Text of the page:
Sri Lanka Medical Association SLMA Intercollegiate Committee writes to Health Minister Pavithra Wanniarachchi over prioritizing COVID19 Vaccination to high-risk groups. According to the data, it indicate that 73% of Covid19 deaths occur in people over 60 years of age. SLMA appeal to Minister to consider allocating at least 40% of the currently available vaccines to over 60 years age of group as it likely to bring down deaths significantly.
Sri Lanka Medical Association SLMA Intercollegiate Committee Full Letter – As you are aware, recent data released by the Information Department of the Ministry of Health and data available from the rest of the world, indicate that 73% of Covid 19 deaths occur in people over 60 years of age and 84% of deaths were in people with co-morbidities; mainly diabetes (54%) and hypertension (51%) followed by Ischaemic Heart Disease, Chronic Kidney Disease, Bronchial Asthma, Stroke, Cancers and immune compromised states.
Research findings have clearly demonstrated that vaccination reduces deaths and complications in patients with COVID-19. Research evidence does not support benefits of vaccination to reduce transmission of infection unless a large majority of the population is vaccinated to achieve “herd immunity”. As such, there is clear and compelling evidence to support prioritization of vaccination for older adults over 60 years of age and patients with comorbidities in the age group of 30 – 60 years.
All patients with co-morbidities are hospital patients attending for long term medications. In a context where there is limited supply of vaccines, the SLMA and the Intercollegiate Committee is of the view that a programme to urgently vaccinate patients with co-morbidities who attend hospital clinics would greatly help to reduce the rapidly increasing death rate due to Covid-19, until the effects of mass vaccination sets in. This would be a ‘best buy’ under the current circumstances, Individual hospitals can implement this very quickly, efficiently and without any room for malpractices as the patients are already registered with relevant clinics and carry books and cards. Their identity can be verified with the NIC and other acceptable forms of identification.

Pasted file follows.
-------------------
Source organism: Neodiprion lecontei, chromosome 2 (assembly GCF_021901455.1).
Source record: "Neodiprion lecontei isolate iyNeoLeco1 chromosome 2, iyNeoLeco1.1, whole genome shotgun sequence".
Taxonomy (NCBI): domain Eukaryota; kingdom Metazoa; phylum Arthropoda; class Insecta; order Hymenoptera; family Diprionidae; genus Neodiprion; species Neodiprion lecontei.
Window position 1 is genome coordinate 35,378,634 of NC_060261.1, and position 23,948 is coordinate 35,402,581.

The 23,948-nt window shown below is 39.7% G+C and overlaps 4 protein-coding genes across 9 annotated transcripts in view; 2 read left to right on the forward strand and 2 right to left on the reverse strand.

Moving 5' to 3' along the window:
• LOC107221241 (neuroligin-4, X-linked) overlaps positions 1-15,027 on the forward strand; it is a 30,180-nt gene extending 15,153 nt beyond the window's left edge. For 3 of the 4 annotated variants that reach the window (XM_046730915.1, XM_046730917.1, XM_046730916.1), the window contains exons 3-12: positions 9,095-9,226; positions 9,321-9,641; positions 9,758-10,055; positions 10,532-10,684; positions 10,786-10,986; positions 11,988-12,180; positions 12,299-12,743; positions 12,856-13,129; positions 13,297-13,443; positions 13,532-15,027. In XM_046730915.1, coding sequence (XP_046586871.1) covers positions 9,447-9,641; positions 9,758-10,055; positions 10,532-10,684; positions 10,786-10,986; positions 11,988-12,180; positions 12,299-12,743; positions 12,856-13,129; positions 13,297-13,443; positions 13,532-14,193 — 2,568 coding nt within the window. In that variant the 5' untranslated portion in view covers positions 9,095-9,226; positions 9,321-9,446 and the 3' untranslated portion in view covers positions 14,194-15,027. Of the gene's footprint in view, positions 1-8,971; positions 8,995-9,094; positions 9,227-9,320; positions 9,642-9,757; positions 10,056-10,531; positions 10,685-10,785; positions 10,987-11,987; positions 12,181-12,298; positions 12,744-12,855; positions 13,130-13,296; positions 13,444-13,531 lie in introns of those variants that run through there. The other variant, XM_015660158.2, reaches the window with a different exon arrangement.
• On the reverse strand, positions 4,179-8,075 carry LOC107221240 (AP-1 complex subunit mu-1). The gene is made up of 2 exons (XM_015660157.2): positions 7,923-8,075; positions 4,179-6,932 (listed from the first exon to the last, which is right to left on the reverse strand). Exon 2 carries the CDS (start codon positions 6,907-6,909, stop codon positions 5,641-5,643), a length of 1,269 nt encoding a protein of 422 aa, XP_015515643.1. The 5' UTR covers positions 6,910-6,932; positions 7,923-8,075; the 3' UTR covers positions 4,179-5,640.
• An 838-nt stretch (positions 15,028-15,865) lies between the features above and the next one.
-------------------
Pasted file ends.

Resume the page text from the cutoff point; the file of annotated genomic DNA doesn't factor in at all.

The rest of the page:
This facility would be needed for many clinics that include Medical, Diabetes, Maternity, Cardiology, Pulmonology, Renal, Neurology, Oncology, Psychiatry, HIV Clinics and many more. As the problem of COVID-19 appears to last for a longer period, this facility would be the best to establish an ongoing programme of vaccination for patients with co-morbidities.
We earnestly appeal to you to consider allocating at least 40% of the currently available vaccines to this group while considering vaccinating people over 60 years in the community Scientifically, these two manoeuvres, if speedily implemented, are likely to bring down deaths following COVID infection in Sri Lanka significantly. We would appreciate your serious consideration for this proposal which we believe would have a great impact in reducing the number of Covid-19 deaths in the near future. Thanking you in advance, for your urgent consideration of these suggestions.